In the process I ended up writing event_utils a gem that makes (or at least should) more intuitive to write clients based on eventmachine deferrables.

Now let's start working at an example, first things first we need a web service to consume, our choice for this tutorial will be a dummy service named slowrand.

If you hit the url http://slowrand.elastastic.com/?delay=1 you'll be served a random number between 0 and 9, the random number will be served after a delay of at least one second.

So now that we have a web service to use, let's write a class that wraps the service.
Save the following as slow_rand.rb

class SlowRand

attr_accessor :value

include EM::Deferrable
def initialize(delay = 1)
client = EM::Protocols::HttpClient.request(
:host => "slowrand.elastastic.com",
:query_string => "delay=#{delay}")
@value = nil
client.callback do |response|
self.value = response[:content].to_i
puts "fetched value #{value} at #{Time.now}"
client.errback { self.fail }

def +(other)
self.value + other.value

def to_s


Let's take a look at the code above

In the initialize method we

  1. use the EM HttpClient to generate a request to slowrand

  2. we bind a callback to the request, in the callback we set the instance variable @value, we print some info on output and we set the deferred status of the slowrand object to succeeded

  3. we bind an errback to the request to have some feedback in case the request fails

the Slowrand class defines also a + method do add one slowrand to another and for convenience defines a to_s method

ok now let's write client that fetches 2 slowrand and calculates the sum, the code will be

require 'rubygems'
require 'event_utils'
require 'slow_rand'
include EventUtils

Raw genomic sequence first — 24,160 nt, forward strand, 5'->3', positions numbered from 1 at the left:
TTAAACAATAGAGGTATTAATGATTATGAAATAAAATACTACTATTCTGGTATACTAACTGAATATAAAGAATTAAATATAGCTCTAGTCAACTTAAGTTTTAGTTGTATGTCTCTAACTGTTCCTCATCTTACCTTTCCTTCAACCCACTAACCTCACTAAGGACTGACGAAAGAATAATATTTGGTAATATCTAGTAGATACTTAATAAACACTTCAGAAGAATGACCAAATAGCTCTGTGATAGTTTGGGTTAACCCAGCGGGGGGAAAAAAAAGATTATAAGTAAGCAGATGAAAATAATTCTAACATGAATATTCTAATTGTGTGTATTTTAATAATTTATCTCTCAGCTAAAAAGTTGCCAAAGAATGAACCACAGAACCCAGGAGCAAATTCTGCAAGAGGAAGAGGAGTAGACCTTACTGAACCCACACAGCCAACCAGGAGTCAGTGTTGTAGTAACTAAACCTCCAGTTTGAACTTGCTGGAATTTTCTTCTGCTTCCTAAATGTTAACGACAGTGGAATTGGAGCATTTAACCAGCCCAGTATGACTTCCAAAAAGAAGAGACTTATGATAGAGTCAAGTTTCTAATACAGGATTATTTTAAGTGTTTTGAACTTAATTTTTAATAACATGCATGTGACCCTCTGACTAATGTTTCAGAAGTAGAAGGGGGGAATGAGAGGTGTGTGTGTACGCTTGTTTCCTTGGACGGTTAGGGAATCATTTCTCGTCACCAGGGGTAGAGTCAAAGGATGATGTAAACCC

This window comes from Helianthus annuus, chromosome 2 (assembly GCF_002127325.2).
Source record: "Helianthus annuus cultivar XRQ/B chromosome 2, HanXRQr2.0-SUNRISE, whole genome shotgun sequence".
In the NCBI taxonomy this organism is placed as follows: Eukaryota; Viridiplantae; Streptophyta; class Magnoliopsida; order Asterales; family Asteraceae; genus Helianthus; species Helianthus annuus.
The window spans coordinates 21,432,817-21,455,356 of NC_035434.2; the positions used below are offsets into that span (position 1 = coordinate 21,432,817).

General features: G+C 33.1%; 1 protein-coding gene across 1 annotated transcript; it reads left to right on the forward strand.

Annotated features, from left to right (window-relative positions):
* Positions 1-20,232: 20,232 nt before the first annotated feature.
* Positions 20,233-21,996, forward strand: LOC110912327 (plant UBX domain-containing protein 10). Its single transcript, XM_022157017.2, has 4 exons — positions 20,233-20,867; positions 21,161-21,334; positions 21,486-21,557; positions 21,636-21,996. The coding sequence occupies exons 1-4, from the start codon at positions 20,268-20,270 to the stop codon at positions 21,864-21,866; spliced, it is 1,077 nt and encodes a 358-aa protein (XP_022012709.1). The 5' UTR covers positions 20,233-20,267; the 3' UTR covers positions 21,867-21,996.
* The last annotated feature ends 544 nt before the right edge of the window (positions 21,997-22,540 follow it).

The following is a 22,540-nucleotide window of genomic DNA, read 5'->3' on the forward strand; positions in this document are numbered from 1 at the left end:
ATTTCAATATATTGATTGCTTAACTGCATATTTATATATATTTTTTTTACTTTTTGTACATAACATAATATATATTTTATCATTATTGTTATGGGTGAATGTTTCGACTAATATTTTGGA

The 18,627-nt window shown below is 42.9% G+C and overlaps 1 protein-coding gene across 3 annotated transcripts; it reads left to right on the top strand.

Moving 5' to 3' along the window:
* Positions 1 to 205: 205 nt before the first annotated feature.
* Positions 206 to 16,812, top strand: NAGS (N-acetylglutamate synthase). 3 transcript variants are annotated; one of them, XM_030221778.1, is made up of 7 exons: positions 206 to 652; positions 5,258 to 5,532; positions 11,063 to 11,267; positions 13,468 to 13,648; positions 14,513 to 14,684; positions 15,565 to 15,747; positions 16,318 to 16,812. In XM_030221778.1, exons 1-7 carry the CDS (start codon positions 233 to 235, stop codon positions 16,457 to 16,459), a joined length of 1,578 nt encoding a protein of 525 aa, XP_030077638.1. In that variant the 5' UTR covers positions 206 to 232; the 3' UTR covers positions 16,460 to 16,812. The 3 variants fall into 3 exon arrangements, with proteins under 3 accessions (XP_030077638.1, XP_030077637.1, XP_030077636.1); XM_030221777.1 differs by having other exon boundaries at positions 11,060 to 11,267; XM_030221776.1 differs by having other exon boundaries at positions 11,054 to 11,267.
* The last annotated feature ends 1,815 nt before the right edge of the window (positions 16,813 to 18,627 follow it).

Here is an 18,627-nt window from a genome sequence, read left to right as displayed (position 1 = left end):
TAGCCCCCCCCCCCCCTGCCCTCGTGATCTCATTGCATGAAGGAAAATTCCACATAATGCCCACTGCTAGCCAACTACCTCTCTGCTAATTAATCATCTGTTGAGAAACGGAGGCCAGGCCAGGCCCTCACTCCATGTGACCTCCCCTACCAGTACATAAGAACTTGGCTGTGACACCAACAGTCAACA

in_deferred_loop do
puts "started at #{Time.now}"

a, b = SlowRand.new, SlowRand.new

waiting_for(a, b) do
sum = a + b
puts "sum executed at #{Time.now}, #{a} + #{b} = #{sum}"

Save the code above in client.rb
So, we initialize a deferred loop and print out the timestamp, after that we say to our client that he needs to wait for two slowrands to be fetched and only after that we execute the sum.

The idea behind it is very simple a and b are 2 deferrables and will return instantly but the value of a and b will be defined only after the web service will reply, that's why we ask our deferred loop to wait, specifically it will be waiting until all the deferrables listed in waiting_for will have the deferred status set.

Before running the client you need to install the eventmachine and event_utils gems

sudo gem install eventmachine
sudo gem install hungryblank-event_utils -s http://gems.github.com

and finally you can run the client

ruby client.rb

and you should see an output that looks like

started at Mon Mar 16 21:53:13 +0000 2009
fetched value 1 at Mon Mar 16 21:53:14 +0000 2009
fetched value 6 at Mon Mar 16 21:53:14 +0000 2009
sum executed at Mon Mar 16 21:53:14 +0000 2009, 1 + 6 = 7

Ok that's very little satisfaction but it takes little effort to make the client code more interesting.

Save the following code in client_multi.rb

require 'rubygems'
require 'event_utils'
require 'slow_rand'
include EventUtils

in_deferred_loop do
puts "started at #{Time.now}"

a, b = SlowRand.new(3), SlowRand.new(3)
c, d = SlowRand.new(2), SlowRand.new(2)
e, f = SlowRand.new, SlowRand.new

waiting_for(a, b) do
sum = a + b
puts "== sum with delay 3 =="
puts "sum executed at #{Time.now}, #{a} + #{b} = #{sum}"

waiting_for(c, d) do
puts "== sum with delay 2 =="
sum = c + d
puts "sum executed at #{Time.now}, #{c} + #{d} = #{sum}"

waiting_for(e, f) do
puts "== sum with delay 1 =="
sum = e + f
puts "sum executed at #{Time.now}, #{e} + #{f} = #{sum}"

So in this case we execute 3 sums, as in the client seen before but with a twist, in our code we setup first a sum of slowrands with a delay of 3 seconds, after one with a delay of 2 seconds and at last one with a delay of 1 second.

After running our new client

ruby client_multi.rb

The output will look like

started at Mon Mar 16 21:57:48 +0000 2009
fetched value 0 at Mon Mar 16 21:57:50 +0000 2009
fetched value 2 at Mon Mar 16 21:57:50 +0000 2009
== sum with delay 1 ==
sum executed at Mon Mar 16 21:57:50 +0000 2009, 0 + 2 = 2